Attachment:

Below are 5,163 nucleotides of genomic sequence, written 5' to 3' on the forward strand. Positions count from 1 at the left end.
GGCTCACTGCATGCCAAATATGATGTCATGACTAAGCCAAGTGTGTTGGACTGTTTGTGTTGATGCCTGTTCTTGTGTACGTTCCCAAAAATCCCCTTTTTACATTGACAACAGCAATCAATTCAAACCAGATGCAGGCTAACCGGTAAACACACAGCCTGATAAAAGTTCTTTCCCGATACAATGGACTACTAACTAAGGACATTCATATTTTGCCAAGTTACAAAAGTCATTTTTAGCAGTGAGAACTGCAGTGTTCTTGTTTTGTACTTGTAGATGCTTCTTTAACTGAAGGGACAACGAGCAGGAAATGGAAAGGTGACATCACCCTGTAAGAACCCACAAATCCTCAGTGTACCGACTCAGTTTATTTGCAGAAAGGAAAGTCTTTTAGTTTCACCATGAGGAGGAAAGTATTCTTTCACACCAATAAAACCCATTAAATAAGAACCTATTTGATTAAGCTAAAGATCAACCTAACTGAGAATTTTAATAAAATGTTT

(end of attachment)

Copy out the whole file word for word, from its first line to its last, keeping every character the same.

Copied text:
Below are 5,163 nucleotides of genomic sequence, written 5' to 3' on the forward strand. Positions count from 1 at the left end.
GGCTCACTGCATGCCAAATATGATGTCATGACTAAGCCAAGTGTGTTGGACTGTTTGTGTTGATGCCTGTTCTTGTGTACGTTCCCAAAAATCCCCTTTTTACATTGACAACAGCAATCAATTCAAACCAGATGCAGGCTAACCGGTAAACACACAGCCTGATAAAAGTTCTTTCCCGATACAATGGACTACTAACTAAGGACATTCATATTTTGCCAAGTTACAAAAGTCATTTTTAGCAGTGAGAACTGCAGTGTTCTTGTTTTGTACTTGTAGATGCTTCTTTAACTGAAGGGACAACGAGCAGGAAATGGAAAGGTGACATCACCCTGTAAGAACCCACAAATCCTCAGTGTACCGACTCAGTTTATTTGCAGAAAGGAAAGTCTTTTAGTTTCACCATGAGGAGGAAAGTATTCTTTCACACCAATAAAACCCATTAAATAAGAACCTATTTGATTAAGCTAAAGATCAACCTAACTGAGAATTTTAATAAAATGTTT